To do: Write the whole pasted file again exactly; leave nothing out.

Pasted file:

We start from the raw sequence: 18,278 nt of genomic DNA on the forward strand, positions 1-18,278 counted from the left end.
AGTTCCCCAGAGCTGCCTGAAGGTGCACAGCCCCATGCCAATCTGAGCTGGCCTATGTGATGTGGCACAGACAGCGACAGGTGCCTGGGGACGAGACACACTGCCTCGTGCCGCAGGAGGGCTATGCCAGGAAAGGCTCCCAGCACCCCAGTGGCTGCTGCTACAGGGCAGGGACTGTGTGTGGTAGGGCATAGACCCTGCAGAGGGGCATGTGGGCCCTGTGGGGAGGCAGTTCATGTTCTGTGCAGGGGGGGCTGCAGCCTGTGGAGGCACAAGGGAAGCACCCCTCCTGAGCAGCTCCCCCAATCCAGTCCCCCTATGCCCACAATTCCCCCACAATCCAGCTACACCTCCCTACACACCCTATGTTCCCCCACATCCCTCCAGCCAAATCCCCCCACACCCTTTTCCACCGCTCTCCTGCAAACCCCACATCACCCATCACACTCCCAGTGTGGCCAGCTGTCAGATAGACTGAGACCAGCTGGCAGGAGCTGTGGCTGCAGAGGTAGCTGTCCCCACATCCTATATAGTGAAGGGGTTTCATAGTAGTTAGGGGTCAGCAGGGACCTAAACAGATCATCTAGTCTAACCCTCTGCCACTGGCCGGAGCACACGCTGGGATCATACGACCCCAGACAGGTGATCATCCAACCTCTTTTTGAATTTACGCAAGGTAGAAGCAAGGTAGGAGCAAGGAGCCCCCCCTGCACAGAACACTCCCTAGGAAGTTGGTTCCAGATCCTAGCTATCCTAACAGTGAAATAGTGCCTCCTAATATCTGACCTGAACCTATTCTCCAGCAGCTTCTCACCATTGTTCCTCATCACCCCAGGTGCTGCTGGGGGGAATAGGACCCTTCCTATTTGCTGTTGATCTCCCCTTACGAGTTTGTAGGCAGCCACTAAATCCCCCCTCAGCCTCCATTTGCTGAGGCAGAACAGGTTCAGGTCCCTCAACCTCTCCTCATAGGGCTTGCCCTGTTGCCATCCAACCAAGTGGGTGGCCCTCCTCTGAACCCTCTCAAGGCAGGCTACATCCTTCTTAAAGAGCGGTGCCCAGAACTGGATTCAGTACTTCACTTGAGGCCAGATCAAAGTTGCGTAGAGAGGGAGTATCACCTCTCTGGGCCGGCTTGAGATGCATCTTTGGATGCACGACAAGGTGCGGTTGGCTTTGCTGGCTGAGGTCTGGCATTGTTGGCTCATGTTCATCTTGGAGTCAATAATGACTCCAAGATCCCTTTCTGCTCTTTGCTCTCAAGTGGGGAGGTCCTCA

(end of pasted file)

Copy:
We start from the raw sequence: 18,278 nt of genomic DNA on the forward strand, positions 1-18,278 counted from the left end.
AGTTCCCCAGAGCTGCCTGAAGGTGCACAGCCCCATGCCAATCTGAGCTGGCCTATGTGATGTGGCACAGACAGCGACAGGTGCCTGGGGACGAGACACACTGCCTCGTGCCGCAGGAGGGCTATGCCAGGAAAGGCTCCCAGCACCCCAGTGGCTGCTGCTACAGGGCAGGGACTGTGTGTGGTAGGGCATAGACCCTGCAGAGGGGCATGTGGGCCCTGTGGGGAGGCAGTTCATGTTCTGTGCAGGGGGGGCTGCAGCCTGTGGAGGCACAAGGGAAGCACCCCTCCTGAGCAGCTCCCCCAATCCAGTCCCCCTATGCCCACAATTCCCCCACAATCCAGCTACACCTCCCTACACACCCTATGTTCCCCCACATCCCTCCAGCCAAATCCCCCCACACCCTTTTCCACCGCTCTCCTGCAAACCCCACATCACCCATCACACTCCCAGTGTGGCCAGCTGTCAGATAGACTGAGACCAGCTGGCAGGAGCTGTGGCTGCAGAGGTAGCTGTCCCCACATCCTATATAGTGAAGGGGTTTCATAGTAGTTAGGGGTCAGCAGGGACCTAAACAGATCATCTAGTCTAACCCTCTGCCACTGGCCGGAGCACACGCTGGGATCATACGACCCCAGACAGGTGATCATCCAACCTCTTTTTGAATTTACGCAAGGTAGAAGCAAGGTAGGAGCAAGGAGCCCCCCCTGCACAGAACACTCCCTAGGAAGTTGGTTCCAGATCCTAGCTATCCTAACAGTGAAATAGTGCCTCCTAATATCTGACCTGAACCTATTCTCCAGCAGCTTCTCACCATTGTTCCTCATCACCCCAGGTGCTGCTGGGGGGAATAGGACCCTTCCTATTTGCTGTTGATCTCCCCTTACGAGTTTGTAGGCAGCCACTAAATCCCCCCTCAGCCTCCATTTGCTGAGGCAGAACAGGTTCAGGTCCCTCAACCTCTCCTCATAGGGCTTGCCCTGTTGCCATCCAACCAAGTGGGTGGCCCTCCTCTGAACCCTCTCAAGGCAGGCTACATCCTTCTTAAAGAGCGGTGCCCAGAACTGGATTCAGTACTTCACTTGAGGCCAGATCAAAGTTGCGTAGAGAGGGAGTATCACCTCTCTGGGCCGGCTTGAGATGCATCTTTGGATGCACGACAAGGTGCGGTTGGCTTTGCTGGCTGAGGTCTGGCATTGTTGGCTCATGTTCATCTTGGAGTCAATAATGACTCCAAGATCCCTTTCTGCTCTTTGCTCTCAAGTGGGGAGGTCCTCA